Environmental analysis news: Ozone layer hole 'shielding' Antarctica from global warming
Dec 01 2009
One of the most surprising discoveries made by the 100 scientists who collaborated on the project is that the hole in the ozone layer has been protecting the Antarctic continent from the effects of global warming.
According to the report, the ozone hole "has delayed the impact of greenhouse gas increases on the climate of the continent", which has resulted in changes to the south polar winds and, consequently, affected weather patterns in the region.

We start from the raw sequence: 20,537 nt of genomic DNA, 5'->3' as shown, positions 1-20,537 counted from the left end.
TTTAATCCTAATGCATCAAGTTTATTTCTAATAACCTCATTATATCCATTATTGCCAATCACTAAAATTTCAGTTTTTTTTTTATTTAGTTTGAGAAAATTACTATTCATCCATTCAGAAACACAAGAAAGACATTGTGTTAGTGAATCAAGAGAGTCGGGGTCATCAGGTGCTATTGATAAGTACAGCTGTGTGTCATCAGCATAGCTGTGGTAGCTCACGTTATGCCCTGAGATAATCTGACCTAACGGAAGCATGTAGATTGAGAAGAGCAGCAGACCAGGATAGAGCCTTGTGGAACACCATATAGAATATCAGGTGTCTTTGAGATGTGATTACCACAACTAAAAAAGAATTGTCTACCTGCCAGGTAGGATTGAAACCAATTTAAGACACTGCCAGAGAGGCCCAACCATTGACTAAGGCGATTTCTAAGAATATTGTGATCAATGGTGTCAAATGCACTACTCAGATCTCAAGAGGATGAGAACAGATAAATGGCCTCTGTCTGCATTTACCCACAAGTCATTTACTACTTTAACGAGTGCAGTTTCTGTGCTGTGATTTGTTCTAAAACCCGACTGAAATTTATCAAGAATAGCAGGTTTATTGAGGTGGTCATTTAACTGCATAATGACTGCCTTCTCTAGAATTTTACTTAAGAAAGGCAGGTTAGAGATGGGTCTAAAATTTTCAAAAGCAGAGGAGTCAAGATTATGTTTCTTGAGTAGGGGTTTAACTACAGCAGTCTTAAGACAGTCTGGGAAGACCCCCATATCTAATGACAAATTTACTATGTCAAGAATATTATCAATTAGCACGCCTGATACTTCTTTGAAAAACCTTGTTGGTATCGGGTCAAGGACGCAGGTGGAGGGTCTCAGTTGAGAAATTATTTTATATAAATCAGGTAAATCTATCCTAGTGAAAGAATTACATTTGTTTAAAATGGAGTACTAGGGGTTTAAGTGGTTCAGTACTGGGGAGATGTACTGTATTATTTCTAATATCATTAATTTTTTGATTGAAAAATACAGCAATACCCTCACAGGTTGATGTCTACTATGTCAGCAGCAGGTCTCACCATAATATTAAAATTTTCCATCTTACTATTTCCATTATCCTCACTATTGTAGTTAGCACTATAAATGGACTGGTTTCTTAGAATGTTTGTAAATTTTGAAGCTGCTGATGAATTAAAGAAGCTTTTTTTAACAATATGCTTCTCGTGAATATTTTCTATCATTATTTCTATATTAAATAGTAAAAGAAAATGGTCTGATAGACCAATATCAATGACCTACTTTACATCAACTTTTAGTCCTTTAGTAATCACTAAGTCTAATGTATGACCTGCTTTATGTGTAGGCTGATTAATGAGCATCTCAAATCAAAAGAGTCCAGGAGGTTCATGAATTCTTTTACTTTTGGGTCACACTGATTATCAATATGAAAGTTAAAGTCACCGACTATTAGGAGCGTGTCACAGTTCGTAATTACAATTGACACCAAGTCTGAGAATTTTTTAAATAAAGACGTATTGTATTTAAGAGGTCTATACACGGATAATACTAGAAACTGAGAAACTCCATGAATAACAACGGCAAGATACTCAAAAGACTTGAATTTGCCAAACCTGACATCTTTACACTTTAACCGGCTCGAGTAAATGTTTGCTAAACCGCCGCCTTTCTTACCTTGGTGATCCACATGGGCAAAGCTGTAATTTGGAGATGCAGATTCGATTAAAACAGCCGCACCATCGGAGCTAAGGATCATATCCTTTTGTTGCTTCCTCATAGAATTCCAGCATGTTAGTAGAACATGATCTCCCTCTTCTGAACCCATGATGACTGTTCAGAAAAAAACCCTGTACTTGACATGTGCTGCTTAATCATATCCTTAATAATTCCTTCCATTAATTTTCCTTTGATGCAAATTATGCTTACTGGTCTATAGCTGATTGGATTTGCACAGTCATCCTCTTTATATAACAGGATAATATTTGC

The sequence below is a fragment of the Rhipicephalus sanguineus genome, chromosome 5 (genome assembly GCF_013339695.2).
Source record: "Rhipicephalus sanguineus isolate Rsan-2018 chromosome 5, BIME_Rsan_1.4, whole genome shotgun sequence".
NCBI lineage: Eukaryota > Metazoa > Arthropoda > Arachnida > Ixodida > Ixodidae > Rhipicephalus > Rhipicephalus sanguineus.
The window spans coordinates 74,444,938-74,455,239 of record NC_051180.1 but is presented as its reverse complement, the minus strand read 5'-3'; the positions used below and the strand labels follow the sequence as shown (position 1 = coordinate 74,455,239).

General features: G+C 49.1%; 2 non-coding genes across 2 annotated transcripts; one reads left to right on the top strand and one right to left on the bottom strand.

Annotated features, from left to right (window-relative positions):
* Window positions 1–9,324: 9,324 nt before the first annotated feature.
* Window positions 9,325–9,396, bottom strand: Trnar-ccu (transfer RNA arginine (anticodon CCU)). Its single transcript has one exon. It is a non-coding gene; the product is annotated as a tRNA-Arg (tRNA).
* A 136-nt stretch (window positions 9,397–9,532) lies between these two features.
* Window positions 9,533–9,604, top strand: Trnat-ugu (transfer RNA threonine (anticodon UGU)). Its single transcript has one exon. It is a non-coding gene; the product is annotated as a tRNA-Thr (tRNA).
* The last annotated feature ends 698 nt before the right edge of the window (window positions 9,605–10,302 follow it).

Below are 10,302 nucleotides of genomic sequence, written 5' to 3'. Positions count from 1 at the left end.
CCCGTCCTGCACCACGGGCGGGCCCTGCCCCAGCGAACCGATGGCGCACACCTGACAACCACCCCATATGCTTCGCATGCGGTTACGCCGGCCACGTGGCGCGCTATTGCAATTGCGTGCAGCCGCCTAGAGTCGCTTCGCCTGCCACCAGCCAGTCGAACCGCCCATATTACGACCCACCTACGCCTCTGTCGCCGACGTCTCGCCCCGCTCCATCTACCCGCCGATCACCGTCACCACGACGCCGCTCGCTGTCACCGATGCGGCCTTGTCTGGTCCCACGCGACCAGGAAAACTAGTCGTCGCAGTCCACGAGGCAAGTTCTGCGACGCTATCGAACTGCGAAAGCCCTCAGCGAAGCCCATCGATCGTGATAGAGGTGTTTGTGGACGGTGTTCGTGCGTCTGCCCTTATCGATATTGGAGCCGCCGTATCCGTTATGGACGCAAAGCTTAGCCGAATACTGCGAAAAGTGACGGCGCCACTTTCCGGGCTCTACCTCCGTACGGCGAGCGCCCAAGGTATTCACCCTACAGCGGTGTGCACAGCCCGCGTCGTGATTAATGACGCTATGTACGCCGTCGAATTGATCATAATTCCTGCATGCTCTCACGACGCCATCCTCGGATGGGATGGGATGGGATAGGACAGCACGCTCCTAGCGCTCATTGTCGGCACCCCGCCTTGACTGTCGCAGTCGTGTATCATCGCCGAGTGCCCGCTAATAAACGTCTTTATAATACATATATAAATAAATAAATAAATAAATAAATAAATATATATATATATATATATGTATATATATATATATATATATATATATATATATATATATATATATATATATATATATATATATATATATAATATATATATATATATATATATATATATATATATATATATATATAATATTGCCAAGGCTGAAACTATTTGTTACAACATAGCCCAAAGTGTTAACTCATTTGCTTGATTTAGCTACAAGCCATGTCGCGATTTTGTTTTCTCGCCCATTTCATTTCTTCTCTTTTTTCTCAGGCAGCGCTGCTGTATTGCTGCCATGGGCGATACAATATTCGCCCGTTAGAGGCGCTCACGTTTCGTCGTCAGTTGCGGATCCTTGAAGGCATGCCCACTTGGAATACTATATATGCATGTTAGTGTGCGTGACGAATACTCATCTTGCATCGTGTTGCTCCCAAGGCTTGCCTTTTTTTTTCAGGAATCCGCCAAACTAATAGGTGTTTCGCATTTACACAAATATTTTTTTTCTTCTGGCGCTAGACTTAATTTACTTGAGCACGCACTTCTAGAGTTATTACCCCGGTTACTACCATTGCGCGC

Researchers found that westerly winds over the Southern Ocean have increased by about 15 per cent. As a result, Antarctica has effectively been isolated by the stronger winds from warming elsewhere on the planet.
Professor John Turner, lead author of the British Antarctic Survey, commented: "The most astonishing evidence is the way that one man-made environmental impact - the ozone hole - has shielded most of Antarctica from another - global warming. Understanding the complexities surrounding these issues is a challenge for scientists."
The ozone hole above the Antarctic was discovered in 1985 by a group of British scientists.
Posted by Lauren Steadman
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